Indian Journal of Physical Medicine and Rehabilitation
Volume 31 | Issue 4 | Year 2020

A Review on the Types, Risk Factors, Diagnosis, and Treatment of Cerebral Palsy

Surajit Bhattacharjee

Department of Biological Sciences, Amarpur English Medium H. S. School, Amarpur, Gomati, Tripura, India

Corresponding Author: Surajit Bhattacharjee, Department of Biological Sciences, Amarpur English Medium H. S. School, Amarpur, Gomati, Tripura, India, Phone: +91 9436551279, e-mail:

How to cite this article Bhattacharjee S. A Review on the Types, Risk Factors, Diagnosis, and Treatment of Cerebral Palsy. Indian J Phys Med Rehab 2020;31(4):96–100.

Source of support: Nil

Conflict of interest: None


Introduction: Cerebral palsy (CP) is the principal cause of disability in children. It is a neuromuscular disease that occurs due to the lesion in the infant’s cerebral motor cortex that is acquired before, at, or within 5 years of birth.

Aim and objective: The purpose of this review is to inform the persons who are working on rehabilitation services, doctors, and well-wishers of disabled children to reduce their problems by diagnosing the type of CP and by using suitable bioactive molecules, antioxidants, chemicals, and different therapies.

Materials and methods: Eligible articles of various journals which are obtained from the Internet were studied very carefully to establish the results of types, risk factors, diagnosis, and the management of CP.

Results: Total 76 reviews or research-based journal articles were reviewed. Among them, 28 were correlated with diagnosis, 7 were related with risk factors, 6 were associated with diagnosis, 20 were linked with the prevention, and the rest 15 articles were connected with the introductory part of CP.

Conclusion: The findings of this article emphasize describing the types, risk factors, types, correct diagnosis methods, and treatment processes of CP.

Keywords: Antioxidants, Cerebral palsy, Diagnosis, Paralysis, Therapy.


Cerebral palsy (CP) is an umbrella term that covers a broad area of cerebral disorders which is the result of motor impairment that occurs in childhood. For the convenience of application, this term is used for a group of motor disorders of central origin defined by clinical explanation. 1 It is one of the most frequently recorded causes of early death. 2 It is a neurodevelopmental disorder that may occur during the development of the fetus, during or after birth. This is characterized by abnormalities of muscular tonicity, fine motor skills, gross motor skills, and causes injury to the progressing brain. 3 Disturbances in the walk, cognition, growth, sense, etc., are also found in the patients suffering from this disorder. 4 The first medical description of CP in the ancient world was made by Hippocrates in his work “Corpus Hippocraticum”. 5 Enormous study of CP was conducted in the 19th century by William John Little and after that spastic diplegia was named as “Little’s disease”. 5 From German zerebrale Kinderlahmung which means cerebral child-paralysis, William Osler has first named this disorder as “cerebral palsy”. 6 The signs and symptoms alter among people and over time. 7 The children suffering from CP are frequently exhibited cognitive and sensory impairments, epilepsy, and nutritional deficiencies. The patient may be suffering from different types of problems with sensation, vision, hearing, swallowing, and talking. 7 The babies with CP mostly do not roll over, sit, creep, or walk as similar as other children can do of the same ages. 7 With the other symptoms which occur one-third of the persons suffering from CP consist of seizures and trouble with thinking or reasoning. 7 The study of Odding et al. 8 expresses that this disorder is strongly associated with hemiplegia and diplegia. It is the commonest physical disability in the early days of life which takes place in 2.0–2.5 numbers among 1,000 live births. 9 Prevalence of CP is significantly connected with lower education status and it has been suggested to be less common in high-income countries than the low-income or middle-income countries. 10 Populations with high income have revealed a reduced life expectancy in children with CP, predominantly in children with severe motor and eating impairments and a decreased occurrence with age has been observed in China and India. 1012 Only about a 40% chance of living to age 20 of a child of 2-years-old who is suffering severe CP in respect to a child of mild CP whose chance is 99%. 2 The diagnosis of CP in contrast includes metabolic and genetic disorders. 4 Blair and Watson expressed that the definition of CP is determined depending on the three general characteristics like body movement or posture disorder, static abnormality in the brain, and acquired brain disorder in early life. 13 Though, these characteristics do not indicate the properties like the strength of the movement disorders, static nature of the cerebral abnormality, the age when the abnormality takes place, and the age before which CP was not detected. 13 The most important risk factors are low birth weight, intrauterine infections, and multiple gestations for this disorder. 14 Cerebral palsy has a significant impact on the well-being of a family and societal health care costs. 15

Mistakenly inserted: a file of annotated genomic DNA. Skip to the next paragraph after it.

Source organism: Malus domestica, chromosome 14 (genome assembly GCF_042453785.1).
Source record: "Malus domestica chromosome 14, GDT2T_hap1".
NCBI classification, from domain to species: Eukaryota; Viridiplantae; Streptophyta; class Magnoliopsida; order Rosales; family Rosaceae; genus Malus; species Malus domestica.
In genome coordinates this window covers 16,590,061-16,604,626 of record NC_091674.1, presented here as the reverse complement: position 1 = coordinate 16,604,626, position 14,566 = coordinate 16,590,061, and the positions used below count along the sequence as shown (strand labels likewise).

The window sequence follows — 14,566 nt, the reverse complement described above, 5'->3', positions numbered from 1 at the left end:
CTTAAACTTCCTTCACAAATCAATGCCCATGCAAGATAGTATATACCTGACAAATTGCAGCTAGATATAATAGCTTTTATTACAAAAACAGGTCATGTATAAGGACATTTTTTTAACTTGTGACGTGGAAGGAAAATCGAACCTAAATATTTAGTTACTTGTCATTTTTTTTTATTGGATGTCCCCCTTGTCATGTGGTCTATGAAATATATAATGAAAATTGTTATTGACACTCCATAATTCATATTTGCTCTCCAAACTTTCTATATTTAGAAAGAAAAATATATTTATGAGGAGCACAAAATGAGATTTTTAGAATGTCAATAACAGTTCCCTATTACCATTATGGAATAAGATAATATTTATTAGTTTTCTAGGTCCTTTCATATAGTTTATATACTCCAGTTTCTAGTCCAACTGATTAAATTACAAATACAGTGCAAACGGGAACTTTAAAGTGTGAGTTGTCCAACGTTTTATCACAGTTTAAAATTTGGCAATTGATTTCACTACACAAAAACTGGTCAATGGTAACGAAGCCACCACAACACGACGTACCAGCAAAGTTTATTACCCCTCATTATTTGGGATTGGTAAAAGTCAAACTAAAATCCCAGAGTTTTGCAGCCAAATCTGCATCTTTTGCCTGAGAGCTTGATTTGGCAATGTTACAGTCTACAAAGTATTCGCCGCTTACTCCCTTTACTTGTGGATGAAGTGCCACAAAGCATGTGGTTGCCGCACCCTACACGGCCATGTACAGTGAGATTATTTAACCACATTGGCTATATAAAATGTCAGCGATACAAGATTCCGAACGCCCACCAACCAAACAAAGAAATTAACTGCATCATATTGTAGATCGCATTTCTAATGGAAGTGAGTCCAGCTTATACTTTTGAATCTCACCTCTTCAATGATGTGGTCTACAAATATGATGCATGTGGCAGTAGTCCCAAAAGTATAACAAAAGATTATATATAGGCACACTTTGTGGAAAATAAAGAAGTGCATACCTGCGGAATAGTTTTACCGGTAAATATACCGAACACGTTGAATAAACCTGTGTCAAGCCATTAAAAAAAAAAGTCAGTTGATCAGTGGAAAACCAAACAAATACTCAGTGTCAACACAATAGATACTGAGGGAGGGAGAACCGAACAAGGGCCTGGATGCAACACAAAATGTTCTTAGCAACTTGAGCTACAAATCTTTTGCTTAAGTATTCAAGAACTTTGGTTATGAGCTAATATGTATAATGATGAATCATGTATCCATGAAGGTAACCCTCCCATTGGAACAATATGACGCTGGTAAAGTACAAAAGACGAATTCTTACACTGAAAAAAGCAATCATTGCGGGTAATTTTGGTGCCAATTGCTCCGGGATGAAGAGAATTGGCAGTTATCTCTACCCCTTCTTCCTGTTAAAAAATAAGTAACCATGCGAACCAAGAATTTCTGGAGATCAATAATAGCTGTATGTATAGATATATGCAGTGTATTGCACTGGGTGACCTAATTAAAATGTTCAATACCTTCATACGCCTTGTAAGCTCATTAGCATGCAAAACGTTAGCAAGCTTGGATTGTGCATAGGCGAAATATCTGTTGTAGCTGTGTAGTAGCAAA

Three main types of CP are spastic, dyskinetic, and ataxic type. 16 But based on the motor disability, the CP is divided into four main categories, namely spastic (pyramidal), athetoid or dyskinetic, ataxic, and mixed form. 17 If different types of characteristics of all three main types of CP are present in an individual then it is considered as a mixed type of CP. The most common type of this disorder is spastic type 16,18 followed by athetoid or dyskinetic, and ataxic type of CP. 16 According to spastic CP is affecting approximately 87% of children with CP. 16

Spastic (Pyramidal) Cerebral Palsy